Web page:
Book name: Summer Term at Trebizon
Author: Anne Digby
Publisher: WH Allen
Format: ebook, print
Genre: Vintage children’s fiction, school stories
Publication Date: 1979
Star Rating: 5/5
The Trebizon series by Anne Digby brings a modern style to boarding-school fiction but certain things never go out of fashion.
There is plenty in the Trebizon series to entice loyal fans of boarding-school stories.
Rebecca Mason has been at Trebizon School in Devon, England for two terms when ‘Summer Term at Trebizon’ begins, and she has made plenty of friends and had lots of fun.
However, the summer term promises new excitements.
Surfing is easily available because the school is right on the coast. And summer brings a whole new range of school sports, too, with athletics and tennis pushing hockey and netball aside for the moment.
The question ‘You off to Wimbledon, then?’ begins as a joke, but fans of the series know that Rebecca will emerge as a capable young tennis player.
Over the years that follow she works hard to turn her natural ability on the court into real success. It all begins right here!
However, it isn’t all fun in the sun in the Summer Term at Trebizon. Rebecca is embarrassed when she can’t get the hang of surfing, but worse is to come.
She has been warned that she must improve her maths grade quickly, but the new maths teacher Max has already seen her fall off her surfboard and Rebecca is convinced that he thinks she’s stupid.
She doesn’t trust his smooth ways and easy smiles, although Roberta Jones is only too keen to vouch for him. On the other hand, one of the teachers is naturally suspicious of him so perhaps we should trust Rebecca’s instincts.
Rebecca is naturally hardworking and focused, so things do start to improve for her. She’s motivated by a sponsored surf for Charity Week and starts to feel more at home on her board. But Max’s strange teaching methods and his habit of ignoring her mean that her maths is no better than it was.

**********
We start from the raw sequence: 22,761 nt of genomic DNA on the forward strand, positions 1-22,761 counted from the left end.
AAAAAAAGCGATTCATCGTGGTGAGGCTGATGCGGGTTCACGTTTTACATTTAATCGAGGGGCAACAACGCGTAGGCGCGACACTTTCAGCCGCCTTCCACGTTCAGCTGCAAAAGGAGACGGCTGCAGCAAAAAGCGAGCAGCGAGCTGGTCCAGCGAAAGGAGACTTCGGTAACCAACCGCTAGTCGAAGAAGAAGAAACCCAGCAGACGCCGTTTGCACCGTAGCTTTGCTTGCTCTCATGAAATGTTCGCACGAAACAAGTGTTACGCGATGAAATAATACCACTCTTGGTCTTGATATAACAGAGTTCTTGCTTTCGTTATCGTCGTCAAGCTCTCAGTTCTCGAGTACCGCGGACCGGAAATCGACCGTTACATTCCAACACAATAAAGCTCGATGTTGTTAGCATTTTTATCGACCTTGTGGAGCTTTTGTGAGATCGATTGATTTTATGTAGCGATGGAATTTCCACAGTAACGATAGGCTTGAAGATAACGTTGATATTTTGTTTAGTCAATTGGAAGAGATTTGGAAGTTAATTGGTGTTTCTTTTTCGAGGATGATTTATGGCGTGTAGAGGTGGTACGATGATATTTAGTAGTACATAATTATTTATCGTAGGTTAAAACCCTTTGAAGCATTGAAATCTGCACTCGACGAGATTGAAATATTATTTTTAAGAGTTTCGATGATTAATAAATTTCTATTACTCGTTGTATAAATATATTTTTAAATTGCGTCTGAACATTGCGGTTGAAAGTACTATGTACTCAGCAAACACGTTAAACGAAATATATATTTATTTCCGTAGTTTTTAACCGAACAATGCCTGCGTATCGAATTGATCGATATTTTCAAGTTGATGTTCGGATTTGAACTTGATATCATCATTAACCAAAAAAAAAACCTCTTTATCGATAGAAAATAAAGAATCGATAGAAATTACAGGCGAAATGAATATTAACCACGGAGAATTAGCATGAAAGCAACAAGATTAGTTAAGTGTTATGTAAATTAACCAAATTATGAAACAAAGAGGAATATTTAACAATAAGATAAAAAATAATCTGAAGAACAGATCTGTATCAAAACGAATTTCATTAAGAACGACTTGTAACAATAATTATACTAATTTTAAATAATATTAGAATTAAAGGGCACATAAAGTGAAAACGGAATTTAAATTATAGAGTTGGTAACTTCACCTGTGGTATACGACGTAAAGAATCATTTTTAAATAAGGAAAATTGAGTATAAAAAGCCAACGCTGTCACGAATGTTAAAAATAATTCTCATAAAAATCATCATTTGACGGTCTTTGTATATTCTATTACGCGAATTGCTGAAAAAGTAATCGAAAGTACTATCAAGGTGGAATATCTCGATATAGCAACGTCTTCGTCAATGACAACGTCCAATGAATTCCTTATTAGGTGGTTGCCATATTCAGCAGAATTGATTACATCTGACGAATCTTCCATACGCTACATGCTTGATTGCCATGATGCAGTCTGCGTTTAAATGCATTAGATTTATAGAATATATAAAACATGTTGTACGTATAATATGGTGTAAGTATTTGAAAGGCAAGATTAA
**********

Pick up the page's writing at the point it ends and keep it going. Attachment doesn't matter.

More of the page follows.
Rebecca’s struggles with her maths take back stage, however, when the sponsorship money is stolen. Perhaps her suspicions of Max aren’t so far from the truth after all.
Summer Term at Trebizon builds on the school life already well established during the first two books in the series. Even though it was set in the Seventies and Eighties, Trebizon is a highly traditional boarding school, featuring an enthusiasm for sports, a much-loved school magazine, and a rivalry between the girls that doesn’t always remain good natured.
The pupils are encouraged to be self-sufficient, motivated and capable. The focus is on organising as many of their activities for themselves as possible, something that fans of the Chalet School series from Elinor Brent-Dyer, or any of the many school stories by Angela Brazil, will find familiar.
On the other hand, the feel throughout Summer Term at Trebizon is modern and Rebecca’s perspective as an outsider gives an inclusive feel to the story. Her father is working in Saudi Arabia, which is why she suddenly attends boarding school despite having previously gone to her local high school.
The transition that saw her move to Trebizon in the first book in the series was entirely unexpected and could have happened to more or less anyone.
I like the modernity of the Trebizon series. It is always lovely to read a boarding-school series that takes place in our contemporary world, but none of the best features of boarding-school fiction are sacrificed to achieve the fresh feel. Perhaps Elinor Brent-Dyer and Angela Brazil would approve.
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If you’ve enjoyed this review, you might be interested reading in my review of The Trebizon books by Anne Digby.
Or you might like to take a look at my review of For the Sake of the School by Angela Brazil.
If you fancy something different, you might like to take a chance on my review of A Child’s War by Mike Brown.